Snapchat updated its mobile app on Tuesday by redesigning its Stories and Discover page, a feature in which users collect photos and videos at events. This new change will help publishers or channels to advertise their most important headlines and illustrate them with pictures.
After the last several complaints Snapchat has received by its publishers, this app has changed not only its Discover and Live Stories page, but also its entire concept. Now Snapchat will not only be a social network for just communicating. This app will help the publisher to advertise more quickly.
Moreover, with this new update users will have the option to subscribe to the editors’ accounts, and see the publishers’ stories, the writers’ content will remain in a separate section of the app. This is a new feature that it is expected to help increase ad revenue for both, the publishers and Snapchat.
How will this new Snapchat update help its publishers?
As part of a revenue program the mobile app, Snapchat have agreed to sell ads required by media brands such as CNN and MTV. However, a lot of publishers have recently complained that they just receive a small fraction of Snapchat’s traffic. While 150 million people visit Snapchat daily, the channels showed in Discovery page may only receive 1 million views a day, and this is because people primarily use the app to communicate rather than to visit channels like Youtube or other social Medias.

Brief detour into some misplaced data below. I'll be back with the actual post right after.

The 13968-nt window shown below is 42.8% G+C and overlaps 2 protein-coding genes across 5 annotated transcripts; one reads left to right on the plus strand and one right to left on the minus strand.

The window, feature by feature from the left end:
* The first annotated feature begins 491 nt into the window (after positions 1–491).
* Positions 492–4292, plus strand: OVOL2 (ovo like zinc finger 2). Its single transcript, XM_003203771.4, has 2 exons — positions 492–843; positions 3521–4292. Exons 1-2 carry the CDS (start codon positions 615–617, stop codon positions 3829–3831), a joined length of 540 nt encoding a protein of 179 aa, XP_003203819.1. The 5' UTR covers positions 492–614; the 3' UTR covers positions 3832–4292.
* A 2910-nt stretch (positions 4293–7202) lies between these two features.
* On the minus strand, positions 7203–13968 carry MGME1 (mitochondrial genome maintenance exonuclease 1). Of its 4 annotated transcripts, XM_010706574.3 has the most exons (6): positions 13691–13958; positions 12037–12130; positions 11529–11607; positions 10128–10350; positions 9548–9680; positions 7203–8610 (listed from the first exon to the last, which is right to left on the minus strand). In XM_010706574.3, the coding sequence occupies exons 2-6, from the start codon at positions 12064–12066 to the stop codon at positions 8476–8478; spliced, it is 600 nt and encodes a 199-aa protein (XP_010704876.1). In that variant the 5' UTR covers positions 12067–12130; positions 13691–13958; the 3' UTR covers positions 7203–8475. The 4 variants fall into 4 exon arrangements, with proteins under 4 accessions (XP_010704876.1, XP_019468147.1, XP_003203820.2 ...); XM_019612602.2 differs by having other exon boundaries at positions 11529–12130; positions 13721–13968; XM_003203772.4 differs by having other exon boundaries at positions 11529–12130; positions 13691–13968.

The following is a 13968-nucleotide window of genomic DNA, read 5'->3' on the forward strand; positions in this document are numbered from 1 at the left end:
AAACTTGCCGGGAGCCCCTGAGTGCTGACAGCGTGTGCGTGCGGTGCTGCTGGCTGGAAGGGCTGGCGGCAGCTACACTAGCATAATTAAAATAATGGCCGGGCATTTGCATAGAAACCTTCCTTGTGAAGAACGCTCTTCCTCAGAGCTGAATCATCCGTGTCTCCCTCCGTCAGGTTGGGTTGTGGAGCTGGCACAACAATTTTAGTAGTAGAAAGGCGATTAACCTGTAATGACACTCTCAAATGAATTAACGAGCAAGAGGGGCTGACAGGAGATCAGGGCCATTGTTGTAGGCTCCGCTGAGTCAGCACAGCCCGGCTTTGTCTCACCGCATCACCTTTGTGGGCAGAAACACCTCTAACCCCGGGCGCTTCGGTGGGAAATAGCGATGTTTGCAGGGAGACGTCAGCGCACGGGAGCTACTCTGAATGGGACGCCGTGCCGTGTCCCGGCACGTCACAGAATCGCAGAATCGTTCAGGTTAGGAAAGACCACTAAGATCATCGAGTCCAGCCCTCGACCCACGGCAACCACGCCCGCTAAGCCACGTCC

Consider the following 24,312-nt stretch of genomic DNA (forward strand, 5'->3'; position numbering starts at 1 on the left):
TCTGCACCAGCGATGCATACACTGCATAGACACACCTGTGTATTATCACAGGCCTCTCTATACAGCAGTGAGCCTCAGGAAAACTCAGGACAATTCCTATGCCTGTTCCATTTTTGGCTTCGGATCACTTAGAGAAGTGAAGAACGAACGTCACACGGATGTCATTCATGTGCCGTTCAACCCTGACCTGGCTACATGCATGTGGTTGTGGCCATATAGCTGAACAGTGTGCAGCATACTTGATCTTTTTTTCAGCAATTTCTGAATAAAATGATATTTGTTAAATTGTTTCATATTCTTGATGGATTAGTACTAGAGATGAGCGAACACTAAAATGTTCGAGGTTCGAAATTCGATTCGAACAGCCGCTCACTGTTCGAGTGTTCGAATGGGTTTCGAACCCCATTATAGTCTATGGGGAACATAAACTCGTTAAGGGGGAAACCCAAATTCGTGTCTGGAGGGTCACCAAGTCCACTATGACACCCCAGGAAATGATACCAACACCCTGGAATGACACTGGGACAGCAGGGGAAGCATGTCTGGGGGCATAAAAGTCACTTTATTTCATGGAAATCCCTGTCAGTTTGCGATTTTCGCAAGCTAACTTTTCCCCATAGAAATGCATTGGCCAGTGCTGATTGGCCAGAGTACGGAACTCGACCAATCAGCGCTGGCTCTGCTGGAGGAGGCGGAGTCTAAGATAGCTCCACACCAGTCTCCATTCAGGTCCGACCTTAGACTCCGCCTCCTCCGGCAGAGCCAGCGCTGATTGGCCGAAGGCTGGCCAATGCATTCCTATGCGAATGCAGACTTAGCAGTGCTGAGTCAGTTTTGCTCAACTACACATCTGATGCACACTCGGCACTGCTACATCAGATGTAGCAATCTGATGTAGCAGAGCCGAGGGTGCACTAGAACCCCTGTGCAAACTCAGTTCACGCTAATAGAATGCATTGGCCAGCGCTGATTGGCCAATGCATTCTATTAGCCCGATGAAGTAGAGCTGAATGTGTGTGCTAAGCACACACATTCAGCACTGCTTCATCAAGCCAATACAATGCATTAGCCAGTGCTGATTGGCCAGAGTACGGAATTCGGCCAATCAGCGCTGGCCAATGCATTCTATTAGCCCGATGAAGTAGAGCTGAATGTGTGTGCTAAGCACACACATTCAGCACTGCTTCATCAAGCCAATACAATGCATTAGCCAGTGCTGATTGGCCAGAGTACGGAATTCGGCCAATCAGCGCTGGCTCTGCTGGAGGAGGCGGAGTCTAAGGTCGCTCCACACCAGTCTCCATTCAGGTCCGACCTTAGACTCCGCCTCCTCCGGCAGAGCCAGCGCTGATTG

This reason made Snapchat change its mind and redesign Discover and Live Story by drawing users’ attention to the publisher’s content. It is expected to help increase audiences.
According to Oren Katzeff, head of programming at Tastemade he said to Adweek that with this new change, it will take things to the next level in actually allowing us to showcase a little bit of a teaser of the look and feel of what’s to come in that edition.
Similar to Facebook, Twitter, and Youtube, Snapchat added a “subscribe” button in publisher’s accounts to help them to grow audiences. The user will only need to press down a finger at the end of a story or daily edition.
“You get the traditional media homepage where discovery is driven by popular topics or clever headlines, and then you also have this new feature that makes it more subscription driven—so more akin to a social feed,” said Peer Schneider, GM and co-founder of IGN.
Source: Add Week